Doctor sought death, then wanted to live

Last Updated 21 March 2014, 18:22 IST

A young doctor, who tried to commit suicide in the most unusual manner, was given a new lease of life by doctors at the Sir Ganga Ram Hospital (SRGH) here after successfully attempting charcoal-based hemoperfusion.

The 32-year old doctor, failing to cope up with day-to-day pressures, thought of ending his life and chose an unusual method. The doctor chose two drugs for definite cardiac arrest.
 Simultaneously, he injected himself with large units of regular insulin to drop his blood sugar levels to dangerous levels, which if unchecked leads to comatose state and severe brain damage.

As the drugs started to have their effect, the doctor had a sudden change of mind–he wanted to live.

He informed his relatives and was immediately rushed to the casualty of SGRH within two hours of him ingesting the drugs late on June 2013.

The doctors in the Department of Critical Care were perplexed by the unique mixture of drugs taken in large quantity. “I had never seen in my practice of 25 years, this unique and deadly concoction as a method to commit suicide. The challenge for us was to find an antidote.

“But this is was not readily available in India and moreover the cost of one vial is about $1,600, about Rs 1,00,000, and we needed 15-20 vials, costing around Rs 15-20 lakh. Time was running out and patient’s condition deteriorated,” said Dr Sumit Ray, vice-chairperson of department of critical care.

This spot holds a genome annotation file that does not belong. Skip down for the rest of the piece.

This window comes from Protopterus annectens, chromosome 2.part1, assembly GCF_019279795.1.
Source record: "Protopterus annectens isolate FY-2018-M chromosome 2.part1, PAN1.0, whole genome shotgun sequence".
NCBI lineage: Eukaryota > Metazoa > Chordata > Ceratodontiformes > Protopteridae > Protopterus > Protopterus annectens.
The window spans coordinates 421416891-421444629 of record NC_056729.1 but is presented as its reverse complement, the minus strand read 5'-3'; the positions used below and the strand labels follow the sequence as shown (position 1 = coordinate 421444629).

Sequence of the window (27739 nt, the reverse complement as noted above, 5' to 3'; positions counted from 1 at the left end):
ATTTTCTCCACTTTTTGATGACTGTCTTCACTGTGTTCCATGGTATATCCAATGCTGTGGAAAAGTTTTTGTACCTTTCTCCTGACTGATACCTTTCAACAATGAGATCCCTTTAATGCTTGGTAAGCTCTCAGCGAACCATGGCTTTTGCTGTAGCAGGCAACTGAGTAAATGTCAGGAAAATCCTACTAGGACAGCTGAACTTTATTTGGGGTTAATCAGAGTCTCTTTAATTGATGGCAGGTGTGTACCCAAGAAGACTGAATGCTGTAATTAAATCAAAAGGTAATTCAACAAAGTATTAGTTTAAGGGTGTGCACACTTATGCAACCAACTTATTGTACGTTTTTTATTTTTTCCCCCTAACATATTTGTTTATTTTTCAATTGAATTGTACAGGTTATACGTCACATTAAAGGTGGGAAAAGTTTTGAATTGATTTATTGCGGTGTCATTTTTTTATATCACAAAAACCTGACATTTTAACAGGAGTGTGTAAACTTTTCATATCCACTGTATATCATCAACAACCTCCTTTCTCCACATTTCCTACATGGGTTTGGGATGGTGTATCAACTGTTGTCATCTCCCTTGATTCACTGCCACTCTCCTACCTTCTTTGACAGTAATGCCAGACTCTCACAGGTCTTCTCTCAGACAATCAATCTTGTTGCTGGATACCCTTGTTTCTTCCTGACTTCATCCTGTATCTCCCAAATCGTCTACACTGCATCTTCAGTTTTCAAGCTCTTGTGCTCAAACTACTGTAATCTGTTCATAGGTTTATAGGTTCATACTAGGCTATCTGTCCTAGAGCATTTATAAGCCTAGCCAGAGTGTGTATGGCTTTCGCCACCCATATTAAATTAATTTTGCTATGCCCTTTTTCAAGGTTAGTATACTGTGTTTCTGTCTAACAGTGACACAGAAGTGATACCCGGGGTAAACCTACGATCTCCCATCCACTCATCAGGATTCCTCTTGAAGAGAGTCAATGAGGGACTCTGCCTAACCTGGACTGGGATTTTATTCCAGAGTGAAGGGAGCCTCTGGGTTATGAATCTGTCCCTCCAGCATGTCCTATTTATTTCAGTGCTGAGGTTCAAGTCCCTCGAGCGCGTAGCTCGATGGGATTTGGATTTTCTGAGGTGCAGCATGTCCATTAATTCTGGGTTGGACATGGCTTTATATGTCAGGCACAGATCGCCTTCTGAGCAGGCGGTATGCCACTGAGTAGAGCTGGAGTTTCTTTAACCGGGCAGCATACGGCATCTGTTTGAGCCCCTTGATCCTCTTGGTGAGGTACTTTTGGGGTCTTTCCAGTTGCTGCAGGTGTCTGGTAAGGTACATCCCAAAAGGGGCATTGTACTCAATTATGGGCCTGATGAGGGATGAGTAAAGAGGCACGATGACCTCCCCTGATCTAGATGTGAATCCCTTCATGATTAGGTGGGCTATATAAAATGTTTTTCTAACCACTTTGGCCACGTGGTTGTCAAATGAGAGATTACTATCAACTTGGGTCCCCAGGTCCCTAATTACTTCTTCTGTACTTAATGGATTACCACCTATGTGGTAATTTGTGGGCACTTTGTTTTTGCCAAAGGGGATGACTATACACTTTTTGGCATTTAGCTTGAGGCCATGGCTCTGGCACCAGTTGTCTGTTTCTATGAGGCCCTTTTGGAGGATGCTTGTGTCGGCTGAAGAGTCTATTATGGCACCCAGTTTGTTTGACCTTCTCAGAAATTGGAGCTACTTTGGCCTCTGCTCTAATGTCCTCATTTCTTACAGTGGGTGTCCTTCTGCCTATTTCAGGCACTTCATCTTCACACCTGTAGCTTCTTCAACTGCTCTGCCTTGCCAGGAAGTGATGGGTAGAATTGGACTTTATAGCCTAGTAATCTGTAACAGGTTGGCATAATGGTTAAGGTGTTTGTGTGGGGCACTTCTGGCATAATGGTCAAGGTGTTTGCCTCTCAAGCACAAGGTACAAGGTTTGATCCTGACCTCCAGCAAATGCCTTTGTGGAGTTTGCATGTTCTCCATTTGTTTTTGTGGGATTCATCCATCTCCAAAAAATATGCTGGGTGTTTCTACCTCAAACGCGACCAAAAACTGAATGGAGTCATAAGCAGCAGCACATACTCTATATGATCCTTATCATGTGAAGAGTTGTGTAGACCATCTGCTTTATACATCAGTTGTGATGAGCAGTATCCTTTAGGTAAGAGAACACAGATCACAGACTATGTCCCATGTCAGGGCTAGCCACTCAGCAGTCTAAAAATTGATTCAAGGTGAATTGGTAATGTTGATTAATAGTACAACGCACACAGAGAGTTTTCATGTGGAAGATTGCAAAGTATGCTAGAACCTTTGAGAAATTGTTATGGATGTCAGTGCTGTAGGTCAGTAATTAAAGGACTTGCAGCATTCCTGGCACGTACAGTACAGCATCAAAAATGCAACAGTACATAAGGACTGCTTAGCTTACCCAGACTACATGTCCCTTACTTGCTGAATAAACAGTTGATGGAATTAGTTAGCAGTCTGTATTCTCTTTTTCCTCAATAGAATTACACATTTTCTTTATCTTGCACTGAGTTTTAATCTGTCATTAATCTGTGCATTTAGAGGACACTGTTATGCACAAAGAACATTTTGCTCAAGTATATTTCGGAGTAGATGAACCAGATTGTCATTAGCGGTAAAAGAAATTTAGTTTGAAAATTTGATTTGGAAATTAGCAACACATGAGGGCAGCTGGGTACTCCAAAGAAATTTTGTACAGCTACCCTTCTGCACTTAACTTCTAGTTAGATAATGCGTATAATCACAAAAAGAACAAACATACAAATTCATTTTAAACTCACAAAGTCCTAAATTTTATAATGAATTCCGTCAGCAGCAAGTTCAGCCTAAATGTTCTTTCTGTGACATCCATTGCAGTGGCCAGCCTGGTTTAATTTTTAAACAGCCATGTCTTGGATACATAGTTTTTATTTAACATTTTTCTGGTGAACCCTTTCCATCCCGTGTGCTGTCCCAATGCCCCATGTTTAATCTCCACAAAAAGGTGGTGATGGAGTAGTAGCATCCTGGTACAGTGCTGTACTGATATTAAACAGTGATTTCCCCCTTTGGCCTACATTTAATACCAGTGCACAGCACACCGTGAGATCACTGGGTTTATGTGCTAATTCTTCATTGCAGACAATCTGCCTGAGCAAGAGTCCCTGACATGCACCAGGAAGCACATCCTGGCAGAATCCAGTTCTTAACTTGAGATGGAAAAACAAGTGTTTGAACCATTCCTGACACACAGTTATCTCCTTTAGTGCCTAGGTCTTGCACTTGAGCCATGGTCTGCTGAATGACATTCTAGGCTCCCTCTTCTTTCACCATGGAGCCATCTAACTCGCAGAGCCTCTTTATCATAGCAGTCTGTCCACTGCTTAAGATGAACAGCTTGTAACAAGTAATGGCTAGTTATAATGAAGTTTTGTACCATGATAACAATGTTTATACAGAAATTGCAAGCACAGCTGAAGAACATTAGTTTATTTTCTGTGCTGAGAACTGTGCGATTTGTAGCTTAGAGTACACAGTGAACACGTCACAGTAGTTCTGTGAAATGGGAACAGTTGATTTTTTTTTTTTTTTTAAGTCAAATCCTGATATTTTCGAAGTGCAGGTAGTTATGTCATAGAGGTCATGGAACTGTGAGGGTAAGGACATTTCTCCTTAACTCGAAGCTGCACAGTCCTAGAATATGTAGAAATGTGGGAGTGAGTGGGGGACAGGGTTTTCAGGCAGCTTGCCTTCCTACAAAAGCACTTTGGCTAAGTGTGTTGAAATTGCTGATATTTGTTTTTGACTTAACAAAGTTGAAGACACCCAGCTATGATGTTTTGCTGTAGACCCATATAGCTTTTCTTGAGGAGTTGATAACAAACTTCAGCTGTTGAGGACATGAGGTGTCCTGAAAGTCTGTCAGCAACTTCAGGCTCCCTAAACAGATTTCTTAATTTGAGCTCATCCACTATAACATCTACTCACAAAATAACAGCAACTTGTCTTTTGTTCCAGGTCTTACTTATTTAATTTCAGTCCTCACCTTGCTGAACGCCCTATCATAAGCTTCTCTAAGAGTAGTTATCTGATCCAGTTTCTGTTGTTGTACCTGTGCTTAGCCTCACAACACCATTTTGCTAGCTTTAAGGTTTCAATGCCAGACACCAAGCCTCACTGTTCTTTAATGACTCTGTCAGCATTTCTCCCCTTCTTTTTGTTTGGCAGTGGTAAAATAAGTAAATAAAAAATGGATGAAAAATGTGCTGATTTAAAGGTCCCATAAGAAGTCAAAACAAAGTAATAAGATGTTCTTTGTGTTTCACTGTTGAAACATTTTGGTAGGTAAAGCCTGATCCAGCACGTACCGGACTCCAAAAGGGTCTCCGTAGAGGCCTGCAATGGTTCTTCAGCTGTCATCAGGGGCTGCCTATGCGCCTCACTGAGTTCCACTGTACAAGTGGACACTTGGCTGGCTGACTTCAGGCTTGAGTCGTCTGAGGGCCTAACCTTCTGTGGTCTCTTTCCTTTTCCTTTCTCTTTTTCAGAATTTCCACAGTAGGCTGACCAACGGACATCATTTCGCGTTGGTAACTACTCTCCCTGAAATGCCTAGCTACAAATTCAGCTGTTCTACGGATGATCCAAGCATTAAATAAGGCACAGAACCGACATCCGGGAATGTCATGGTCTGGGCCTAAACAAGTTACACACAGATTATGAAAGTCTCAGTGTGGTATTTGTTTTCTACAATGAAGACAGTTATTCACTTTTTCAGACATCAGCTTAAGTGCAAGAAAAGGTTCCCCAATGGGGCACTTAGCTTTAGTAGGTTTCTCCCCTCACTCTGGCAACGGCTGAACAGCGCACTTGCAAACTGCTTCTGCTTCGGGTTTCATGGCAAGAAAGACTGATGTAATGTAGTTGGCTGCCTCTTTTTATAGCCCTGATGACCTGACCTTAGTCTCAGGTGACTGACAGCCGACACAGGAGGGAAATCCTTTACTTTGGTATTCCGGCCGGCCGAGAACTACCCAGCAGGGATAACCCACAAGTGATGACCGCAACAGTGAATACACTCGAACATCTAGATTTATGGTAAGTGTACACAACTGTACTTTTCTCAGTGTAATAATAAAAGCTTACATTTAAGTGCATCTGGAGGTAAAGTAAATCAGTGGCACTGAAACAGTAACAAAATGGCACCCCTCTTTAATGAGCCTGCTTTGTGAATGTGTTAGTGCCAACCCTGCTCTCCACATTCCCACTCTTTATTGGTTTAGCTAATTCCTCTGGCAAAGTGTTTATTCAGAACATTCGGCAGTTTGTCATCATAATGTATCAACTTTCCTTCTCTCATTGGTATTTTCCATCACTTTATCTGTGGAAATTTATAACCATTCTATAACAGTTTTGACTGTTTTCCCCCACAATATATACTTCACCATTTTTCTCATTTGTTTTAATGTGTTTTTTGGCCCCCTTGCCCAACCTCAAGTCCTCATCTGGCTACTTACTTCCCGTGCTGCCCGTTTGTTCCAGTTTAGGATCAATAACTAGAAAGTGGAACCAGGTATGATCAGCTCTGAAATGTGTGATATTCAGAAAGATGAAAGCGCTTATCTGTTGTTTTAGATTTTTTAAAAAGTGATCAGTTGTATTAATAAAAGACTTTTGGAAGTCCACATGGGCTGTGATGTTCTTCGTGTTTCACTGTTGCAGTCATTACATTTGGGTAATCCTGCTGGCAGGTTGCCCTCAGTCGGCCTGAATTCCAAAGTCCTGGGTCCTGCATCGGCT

A team of cardiologists, nephrologists and critical care specialists after a thoughtful deliberation decided to attempt charcoal-based hemoperfusion.

“This method which costs about Rs 4,500 per cartridge, is used for removing drug related toxins but has been rarely been attempted for Digoxin. There has been only anecdotal references in International literature. We were pleasantly surprised by the results, as after 15 hours of hemoperfusion with 2 cartridges of this activated charcoal based adsorbent, the serum digoxin levels started reducing significantly,” said Ray.

The second challenge was to reduce propanol toxicity which was done by injecting glucagon. The patient responded well to this therapy as there was an increase in pulse rate.

The third challenge of low blood sugar levels due to high dose of insulin taken by the patient was tackled by giving Glucagon, a hormone, which interestingly is also an antidote to the other drug the patient had taken.

He was also given large doses of glucose intravenously. The total amount of IV glucose administered to our patient was 1,115 gm given over a period of 68 hours, said Dr Ray.

Finally, this unusual case of multiple drug overdose was managed successfully using specific pharmacologic therapy, hemoperfusion along with supportive measures .

(Published 21 March 2014, 18:22 IST)

Follow us on